Brutal US sanctions worsen suffering of Afghan people
News reports about the humanitarian crisis unfolding in Afghanistan in the past weeks are appalling and, at the same time, heart-wrenching: more than half of the 39 million people in the country are starving, thousands of infants suffering from malnutrition, a father selling his kidney in order to feed his children, some parents selling a child for only $500 so they can feed their other children...
This grave crisis has befallen Afghanistan within five months of the United States pulling its troops out of the country after almost 20 years of occupation. The COVID-19 pandemic, the economy in free fall, the worst drought in decades in most parts of the country, the brutal winter, shortage of aid in a country which has largely depended on international aid for years, the lack of international recognition and economic sanctions on the Taliban government, and the freezing of some $9.5 billion of the Afghan central bank's assets by the US have combined to cause the severe humanitarian crisis.
But the US bears much of the responsibility for all of that.
Last week, the United Nations launched its biggest humanitarian appeal for any country, calling for more than $5 billion this year for Afghanistan. UN Secretary General Antonio Guterres warned that the world is "in a race against time to help the Afghan people".
"Freezing temperature and frozen assets are a lethal combination for people of Afghanistan," Guterres said in his appeal to the US to unfreeze Afghanistan's assets.
On Tuesday, Bernie Sanders, a Democratic US Senator from Vermont, urged the Joe Biden administration to immediately release the billions of dollars of frozen assets to help avert a humanitarian catastrophe and prevent the deaths of thousands of people in Afghanistan.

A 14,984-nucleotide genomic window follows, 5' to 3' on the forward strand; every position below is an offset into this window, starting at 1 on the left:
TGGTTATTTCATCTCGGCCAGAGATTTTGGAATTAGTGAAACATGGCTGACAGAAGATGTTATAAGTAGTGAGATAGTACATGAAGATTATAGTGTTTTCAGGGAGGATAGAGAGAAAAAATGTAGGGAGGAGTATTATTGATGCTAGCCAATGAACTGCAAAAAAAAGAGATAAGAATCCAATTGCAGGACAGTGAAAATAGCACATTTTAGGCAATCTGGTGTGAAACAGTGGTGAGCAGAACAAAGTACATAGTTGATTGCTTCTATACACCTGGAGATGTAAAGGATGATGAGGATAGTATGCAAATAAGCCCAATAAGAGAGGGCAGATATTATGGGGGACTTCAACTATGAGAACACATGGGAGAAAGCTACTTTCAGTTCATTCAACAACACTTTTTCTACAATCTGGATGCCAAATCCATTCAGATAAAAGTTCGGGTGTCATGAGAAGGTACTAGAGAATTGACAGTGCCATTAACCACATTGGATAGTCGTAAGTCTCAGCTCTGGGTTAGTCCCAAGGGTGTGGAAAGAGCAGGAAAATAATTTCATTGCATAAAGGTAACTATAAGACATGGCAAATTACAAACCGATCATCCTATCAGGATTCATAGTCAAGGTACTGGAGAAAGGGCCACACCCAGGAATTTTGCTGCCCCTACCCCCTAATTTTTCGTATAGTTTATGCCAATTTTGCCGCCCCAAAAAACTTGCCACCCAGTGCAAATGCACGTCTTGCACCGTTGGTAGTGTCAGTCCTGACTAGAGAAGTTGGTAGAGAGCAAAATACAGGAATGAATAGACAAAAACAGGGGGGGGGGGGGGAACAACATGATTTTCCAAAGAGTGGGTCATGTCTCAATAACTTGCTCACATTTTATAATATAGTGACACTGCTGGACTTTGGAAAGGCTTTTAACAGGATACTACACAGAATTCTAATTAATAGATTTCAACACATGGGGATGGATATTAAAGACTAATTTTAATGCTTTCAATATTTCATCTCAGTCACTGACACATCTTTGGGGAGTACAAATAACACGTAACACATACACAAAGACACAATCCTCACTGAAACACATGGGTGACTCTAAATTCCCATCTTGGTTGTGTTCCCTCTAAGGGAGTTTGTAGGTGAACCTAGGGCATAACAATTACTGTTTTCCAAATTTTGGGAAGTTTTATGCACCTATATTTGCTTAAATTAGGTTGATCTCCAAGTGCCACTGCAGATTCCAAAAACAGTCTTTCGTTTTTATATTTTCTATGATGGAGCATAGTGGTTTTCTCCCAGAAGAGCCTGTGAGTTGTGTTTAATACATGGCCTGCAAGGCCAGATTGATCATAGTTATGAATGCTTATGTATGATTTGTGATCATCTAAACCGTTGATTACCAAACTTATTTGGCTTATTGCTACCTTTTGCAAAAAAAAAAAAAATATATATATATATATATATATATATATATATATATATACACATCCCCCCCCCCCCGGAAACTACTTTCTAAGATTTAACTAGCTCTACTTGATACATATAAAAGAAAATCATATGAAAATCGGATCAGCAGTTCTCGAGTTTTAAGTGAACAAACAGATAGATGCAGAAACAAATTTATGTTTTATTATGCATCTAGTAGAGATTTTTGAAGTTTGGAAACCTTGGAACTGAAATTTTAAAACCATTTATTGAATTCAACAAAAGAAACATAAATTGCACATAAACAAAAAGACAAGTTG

In the Afghan capital of Kabul, protests have erupted outside the shuttered US embassy, with people calling for unfreezing of Afghan assets, some holding banners reading "Let Us Eat". But such calls are likely to fall on the deaf ears of the Joe Biden administration because the US debacle in Afghanistan is a sensitive political issue at home, especially in a midterm election year.
True, the release of frozen assets by the US will not solve all of Afghanistan's problems, but it can help the war-torn nation to address the urgent humanitarian issues.
Pointing fingers at the Taliban government for violating women's rights, including women's education rights, and raising concerns over corruption, no matter how legitimate, should not be an excuse for not taking action, such as unfreezing of assets, to end the sufferings and possible deaths of tens of thousands of people.
The freezing of Afghan assets and the economic sanctions have rubbed salt into the wounds of the Afghan people who have suffered four decades of wars. The economic sanctions imposed by the US and some other Western countries have deterred many people and organizations from providing aid for Afghanistan for fear of being punished. Such Western measures can only be described as brutal, for they are choking Afghanistan and the Afghan people, whose economy has been heavily dependent on international aid and government budget largely funded by foreign donors.
Besides urgently addressing the current humanitarian crisis, the international community should also work together to help rebuild the Afghan economy to ensure Afghanistan becomes a peaceful, independent, stable and prosperous country.
The call on Wednesday by Afghanistan's acting prime minister Mohammad Hassan Akhund for the international community, especially Islamic countries, to recognize the Taliban government is a reasonable one, and the global community and leaders should heed it to prevent a humanitarian catastrophe.
The humanitarian crisis in Afghanistan is a shame for the whole international community and for people across the world if we choose to ignore it no matter on what pretext.
The author is chief of China Daily EU Bureau based in Brussels.